Tiger TV logoI come into the job with student media experience going back to 1972, when I wrote my first stories for the Daily Skiff, student newspaper at TCU, when I was a freshman. I later became editor of the Skiff for the spring semesters of 1975 (yes, 40 years ago) and 1976, and also worked briefly for KTCU, the student radio station, and Image, the student magazine. All three products continue today, along with several more. More recently, I have consulted with TCU and several other university student media operations as they seek to transform for the digital age, the very challenges LSU student media face. I’ve been a speaker at seminars for student media leaders hosted by Iowa State University and the University of Georgia, as well as conferences of the College Media Advisers/Associated Collegiate Press and Western Association of University Publication Managers. And I think my extensive experience in professional journalism as well as my teaching experience will be valuable in this job.

Gumbo logoFor all that experience, I’m still learning, and I’m interested in learning from you. If you’ve been involved in student media, what have you learned from your successes and mistakes? How do you think someone in my position should guide student media through the changing media landscape? What are some goals we should pursue, some traps we should avoid?

My blog posts on student media

I’ll be blogging a lot about student media in the coming months and years. Here are some things I’ve already written on the topic:

Student media need to pursue a digital-first approach

Students already consume news digital-first; student media should follow suit

Digital-first journalism workshops for TCU student media

Digital-first workshops for student media at the University of Texas-Arlington

My keynote for student media leaders: You will shape journalism’s future

Posts on other new jobs

Pursuing a new opportunity in Washington

Another extraordinary opportunity: this time Journal Register Co.

My next adventure: teaching at LSU

Michelle Rogers

Michelle Rogers

I asked Michelle Rogers to share some links that show the work of the Redding Record Searchlight under the Four Platform Newsroom.

Michelle Rogers was a colleague of mine at Digital First Media, and I’m pleased she has found a new home as Content Editor at the Record Searchlight. In a companion post, her editor, Silas Lyons, answers some questions about the Four Platform Newsroom. Here are the links Michelle shared with me:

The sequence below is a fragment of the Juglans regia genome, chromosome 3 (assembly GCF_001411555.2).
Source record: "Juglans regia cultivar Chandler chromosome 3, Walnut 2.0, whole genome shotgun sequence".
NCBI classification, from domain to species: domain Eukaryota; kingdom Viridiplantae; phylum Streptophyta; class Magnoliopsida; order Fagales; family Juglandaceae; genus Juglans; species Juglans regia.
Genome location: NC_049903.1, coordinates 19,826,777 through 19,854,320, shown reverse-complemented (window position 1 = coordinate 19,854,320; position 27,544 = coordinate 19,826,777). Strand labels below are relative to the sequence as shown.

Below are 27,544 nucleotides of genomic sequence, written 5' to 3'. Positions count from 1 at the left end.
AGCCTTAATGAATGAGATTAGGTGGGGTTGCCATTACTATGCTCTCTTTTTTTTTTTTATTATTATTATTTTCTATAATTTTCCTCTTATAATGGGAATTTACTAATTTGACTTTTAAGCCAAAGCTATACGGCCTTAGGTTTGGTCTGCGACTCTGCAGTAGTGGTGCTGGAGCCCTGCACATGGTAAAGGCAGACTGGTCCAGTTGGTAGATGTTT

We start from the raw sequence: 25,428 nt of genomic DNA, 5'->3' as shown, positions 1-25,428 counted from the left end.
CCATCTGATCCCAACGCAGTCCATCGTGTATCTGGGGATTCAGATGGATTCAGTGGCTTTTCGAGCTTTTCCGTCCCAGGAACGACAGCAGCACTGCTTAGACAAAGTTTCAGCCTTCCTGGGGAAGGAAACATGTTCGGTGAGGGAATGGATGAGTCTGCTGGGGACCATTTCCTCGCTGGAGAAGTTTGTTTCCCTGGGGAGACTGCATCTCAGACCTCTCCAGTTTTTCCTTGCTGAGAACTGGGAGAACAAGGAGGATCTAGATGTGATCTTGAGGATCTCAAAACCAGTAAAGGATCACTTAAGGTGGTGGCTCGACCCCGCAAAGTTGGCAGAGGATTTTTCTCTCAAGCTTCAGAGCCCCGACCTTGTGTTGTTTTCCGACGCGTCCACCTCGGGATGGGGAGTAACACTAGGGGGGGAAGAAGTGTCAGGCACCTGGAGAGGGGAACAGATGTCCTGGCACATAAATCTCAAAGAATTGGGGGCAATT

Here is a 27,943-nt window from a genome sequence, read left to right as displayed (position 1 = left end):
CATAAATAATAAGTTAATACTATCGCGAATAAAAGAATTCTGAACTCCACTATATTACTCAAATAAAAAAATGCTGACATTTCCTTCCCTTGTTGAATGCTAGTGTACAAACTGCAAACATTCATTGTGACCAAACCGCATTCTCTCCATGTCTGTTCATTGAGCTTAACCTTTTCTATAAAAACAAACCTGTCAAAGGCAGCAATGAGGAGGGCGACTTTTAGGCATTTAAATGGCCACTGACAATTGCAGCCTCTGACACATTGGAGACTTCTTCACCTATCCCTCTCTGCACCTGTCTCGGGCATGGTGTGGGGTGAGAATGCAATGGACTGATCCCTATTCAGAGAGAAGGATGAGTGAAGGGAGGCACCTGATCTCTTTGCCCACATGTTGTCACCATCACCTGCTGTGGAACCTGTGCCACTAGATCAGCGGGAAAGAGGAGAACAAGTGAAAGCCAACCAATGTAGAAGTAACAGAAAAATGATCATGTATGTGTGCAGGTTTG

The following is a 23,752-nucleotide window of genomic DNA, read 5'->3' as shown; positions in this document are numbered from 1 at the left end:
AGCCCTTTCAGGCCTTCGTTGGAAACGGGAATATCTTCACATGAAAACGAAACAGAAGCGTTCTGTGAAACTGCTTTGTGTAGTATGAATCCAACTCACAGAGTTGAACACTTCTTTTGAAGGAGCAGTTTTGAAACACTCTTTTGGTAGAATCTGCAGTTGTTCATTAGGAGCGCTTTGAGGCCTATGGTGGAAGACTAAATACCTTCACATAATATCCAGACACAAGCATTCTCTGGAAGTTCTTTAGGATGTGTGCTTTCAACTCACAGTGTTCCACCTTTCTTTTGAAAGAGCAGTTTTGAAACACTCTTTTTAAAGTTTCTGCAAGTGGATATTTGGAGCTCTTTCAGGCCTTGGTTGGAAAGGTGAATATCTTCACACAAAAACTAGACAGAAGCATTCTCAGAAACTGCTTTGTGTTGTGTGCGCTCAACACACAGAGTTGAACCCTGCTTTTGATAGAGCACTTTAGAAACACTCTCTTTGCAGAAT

Shaping Our Future portal

Facebook group for Shaping our Future

Get Out portal

Facebook group for Get Out

Buttry comment: Facebook groups are great places for engagement about topics or within niches. I belong to several Facebook groups that include some of my most meaningful discussions on Facebook. For an excellent example of a newsroom using a Facebook group to improve its journalism and engagement, read about ProPublica’s Patient Harm group. Back to Michelle and her links: Continue Reading »

Silas Lyons

Silas Lyons

This guest post from Silas Lyons, editor of the Redding Record Searchlight in California, continues my discussion of the Four Platform Newsroom program at Journal Media Group. I blogged Wednesday about the Digital Leads report that reviewed the newsroom transformation efforts of the former E.W. Scripps Co. newsrooms. Friday I blogged the answers of three JMG editors to some questions I asked about the program.

Today I have two responses from Redding, Calif. Lyons sent his answers to my question after I published Friday’s post. Michelle Rogers, a former colleague of mine at Digital First Media, is Content Editor at the Record Searchlight and sent me links showing some of the Redding newsroom’s work.

I asked: “How did you choose and develop your franchise topics?”

Lyons: We learned the most from this part of the process. The smartest thing we did early on was to listen to Knight Digital’s advice to be very ambitious about outreach to people in our community who truly represented the personas – they were between 25 and 50 years old, professional, had kids or a mortgage or both. For a small newsroom (under 20 people including me) and a smaller Four Platform team (8), we put a huge effort into those interviews, netting close to 40 people and developing a very solid basis of data.

While not professional market research, it was better in some ways because the responses were very real to the people developing the plan. They didn’t just ask which topics would interest the personas, but where the interview subjects get that kind of information now, what they feel is missing, what kinds of devices they use to access different types of news and information, what kind of real-life situation they’re in when they’re using those devices. Continue Reading »